Friday, August 27, 2010

Tinkering with jury selection

A while back, my colleague, Houston criminal defense attorney Mark Bennett, blogged about an experiment he conducted at trial. Using a set of questions designed to identify whether jurors had a more egalitarian or authoritarian outlook, he scored the panel as a whole, the jurors selected to hear the case and the jurors on whom both sides used their peremptory strikes.

This past week I tried a case down in Missouri City, a bedroom community located in suburban Fort Bend County just southwest of our fair city. My client had been cited for municipal code violations and chose to fight rather than pay the tickets due to the circumstances under which he was cited.

I asked the panel of 25 Missouri City residents three scaled questions to find out who was more state-oriented based on authoritarian beliefs. The scale for each question ranged from 0 to 10 with a 10 indicating a strong authoritarian belief; the hypothesis being that the higher the scores, the more state-oriented the juror would be. The questions were as follows:
1. Do you agree that, in the long run, order is more important than liberty?
2. The freedom of society is endangered at least as much by overzealous law enforcement as by the acts of individual criminals.
3. The Court will instruct you that the State has the entire burden of proof in this case. How would you feel if [the defendant] didn't testify?
For the first question, a 0 would indicated the juror strongly disagreed with the statement and a 10 would indicate the juror strongly agreed with it. For the second question, a 0 would indicated a jury strongly agreed with the statement while a 10 would indicate the juror strongly disagreed with it. For the final question, a 0 would indicate a juror would not hold it against my client if he did not testify while a 10 would indicate a juror would hold it against my client.

For Question No. 1, the average answer for the panel of 25 jurors as a whole was 4.6; the average answer for the six people selected to hear the case was 3.8. The average answer for the jurors struck by the state was 5.0 while the average answer for the jurors I struck was 4.7. There were no jurors struck for cause and each side was allowed three peremptory strikes.

For Question No. 2, the average answer for the panel as a whole was 5.8; the average answer for the six jurors who heard the case was 5.5. The average answer for the jurors struck by the state was 6.0 while the average answer for the jurors I struck was 6.3.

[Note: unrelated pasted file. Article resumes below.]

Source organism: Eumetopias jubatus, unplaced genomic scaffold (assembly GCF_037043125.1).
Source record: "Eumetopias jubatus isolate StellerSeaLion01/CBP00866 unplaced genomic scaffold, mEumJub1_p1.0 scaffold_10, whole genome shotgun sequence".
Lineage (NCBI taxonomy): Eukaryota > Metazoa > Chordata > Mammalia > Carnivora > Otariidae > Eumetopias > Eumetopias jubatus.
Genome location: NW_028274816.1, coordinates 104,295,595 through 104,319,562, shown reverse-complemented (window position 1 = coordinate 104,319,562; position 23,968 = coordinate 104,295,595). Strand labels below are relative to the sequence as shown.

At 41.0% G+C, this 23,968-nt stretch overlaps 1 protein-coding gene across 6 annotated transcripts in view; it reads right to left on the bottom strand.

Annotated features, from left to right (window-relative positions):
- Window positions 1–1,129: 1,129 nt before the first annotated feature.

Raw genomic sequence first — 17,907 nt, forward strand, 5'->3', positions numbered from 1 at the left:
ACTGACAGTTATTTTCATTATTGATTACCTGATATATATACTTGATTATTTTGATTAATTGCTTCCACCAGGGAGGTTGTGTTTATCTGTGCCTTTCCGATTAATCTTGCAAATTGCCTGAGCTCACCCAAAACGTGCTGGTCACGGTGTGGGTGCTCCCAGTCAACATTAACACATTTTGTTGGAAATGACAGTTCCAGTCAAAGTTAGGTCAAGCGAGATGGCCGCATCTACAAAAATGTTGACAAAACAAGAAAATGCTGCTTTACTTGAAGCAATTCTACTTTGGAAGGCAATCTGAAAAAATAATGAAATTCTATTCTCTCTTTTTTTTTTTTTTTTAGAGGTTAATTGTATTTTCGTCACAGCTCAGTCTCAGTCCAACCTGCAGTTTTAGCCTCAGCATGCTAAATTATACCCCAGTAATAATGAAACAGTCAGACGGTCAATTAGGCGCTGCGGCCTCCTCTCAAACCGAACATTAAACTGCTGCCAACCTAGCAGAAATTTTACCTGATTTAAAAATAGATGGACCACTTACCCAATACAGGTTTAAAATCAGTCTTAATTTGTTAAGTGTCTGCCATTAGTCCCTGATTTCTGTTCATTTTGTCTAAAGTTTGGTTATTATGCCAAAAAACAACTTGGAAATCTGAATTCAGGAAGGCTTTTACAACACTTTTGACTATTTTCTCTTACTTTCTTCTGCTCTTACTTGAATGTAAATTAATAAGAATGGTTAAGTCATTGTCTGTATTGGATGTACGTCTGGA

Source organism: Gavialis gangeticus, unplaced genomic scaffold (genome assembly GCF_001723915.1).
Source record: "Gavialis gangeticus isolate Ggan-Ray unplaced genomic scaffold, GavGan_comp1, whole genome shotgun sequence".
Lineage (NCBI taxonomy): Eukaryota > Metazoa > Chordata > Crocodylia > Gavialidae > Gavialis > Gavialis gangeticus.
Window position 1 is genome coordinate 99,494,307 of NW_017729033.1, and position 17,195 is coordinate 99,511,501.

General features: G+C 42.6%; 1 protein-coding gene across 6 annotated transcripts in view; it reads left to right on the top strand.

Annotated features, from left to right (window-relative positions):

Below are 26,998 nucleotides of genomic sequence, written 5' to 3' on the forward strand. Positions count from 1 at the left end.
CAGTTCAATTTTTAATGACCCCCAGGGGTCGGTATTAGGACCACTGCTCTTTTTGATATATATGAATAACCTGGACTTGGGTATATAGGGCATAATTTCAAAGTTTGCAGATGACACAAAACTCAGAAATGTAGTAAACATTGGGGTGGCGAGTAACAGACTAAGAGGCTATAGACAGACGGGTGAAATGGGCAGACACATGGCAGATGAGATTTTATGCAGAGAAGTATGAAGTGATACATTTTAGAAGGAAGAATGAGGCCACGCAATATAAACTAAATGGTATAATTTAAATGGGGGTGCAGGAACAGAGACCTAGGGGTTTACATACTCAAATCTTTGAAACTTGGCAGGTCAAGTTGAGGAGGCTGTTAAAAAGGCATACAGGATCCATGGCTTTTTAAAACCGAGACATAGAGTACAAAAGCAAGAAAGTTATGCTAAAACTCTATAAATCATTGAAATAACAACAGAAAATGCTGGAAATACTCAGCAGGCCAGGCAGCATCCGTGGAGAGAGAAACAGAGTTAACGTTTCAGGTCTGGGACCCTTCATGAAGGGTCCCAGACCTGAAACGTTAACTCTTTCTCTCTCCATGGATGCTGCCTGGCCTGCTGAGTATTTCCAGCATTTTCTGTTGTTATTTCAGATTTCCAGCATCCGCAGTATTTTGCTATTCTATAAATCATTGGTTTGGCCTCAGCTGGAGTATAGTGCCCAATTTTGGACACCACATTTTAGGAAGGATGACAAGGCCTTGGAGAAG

For Question No. 3, the average answer for the panel as a whole was 2.3; the average answer for the six jurors who heard the case was .5. The average answer for the jurors struck by the state was 2.0 while the average answer for the jurors I struck was 6.3.

I also calculated the average answer given by each juror during voir dire by adding up the three answers each juror gave and dividing by three. The average answer given by the panel as whole was 4.2 while the average answer given by the six panelists who sat on the jury that heard the case was 3.3. The average score for the jurors struck by the state was 4.3 while the average score of the jurors I struck was 5.6.

For Question No. 1, 8% of the panel as a whole answered between 0-3 while the remaining 92% answered between 4-6. For Question No. 2, 8% of the overall panel answered between 0-3, 60% answered between 4-6 and 32% answered between 7-10. For Question No. 3, 76% of the panel as a whole answered between 0-3, 20% answered between 4-6 and 4% answered between 7-10.

For Question No. 1, two people answered between 0-3 and the remaining four answered between 4-6. For Question No. 2, one person answered between 0-3, three people answered between 4-6 and the remaining two answered between 7-10. For Question No. 3, the entire panel answered between 0-3.

The jury delivered not guilty verdicts on both counts before them. Of course this doesn't prove anything since we have no way to determine how the panel as a whole would have decided, but the numbers were rather interesting.

2 comments:

Mark Bennett said...

Interesting.

How did you phrase the third question to get a 0-10 scaled answer?

Houston DWI Attorney Paul B. Kennedy, said...

Thanks for the comment, Mark. Here's the wording of the third question:

"This Court will instruct you that the State has the entire burden of proof in this case. How would you feel if [the Defendant] didn’t testify?"

0 means “I wouldn’t give it any consideration”

5 means “It would have some negative impact that I couldn’t set aside”

10 means “If he doesn’t testify, he’s guilty and I can’t set that aside.”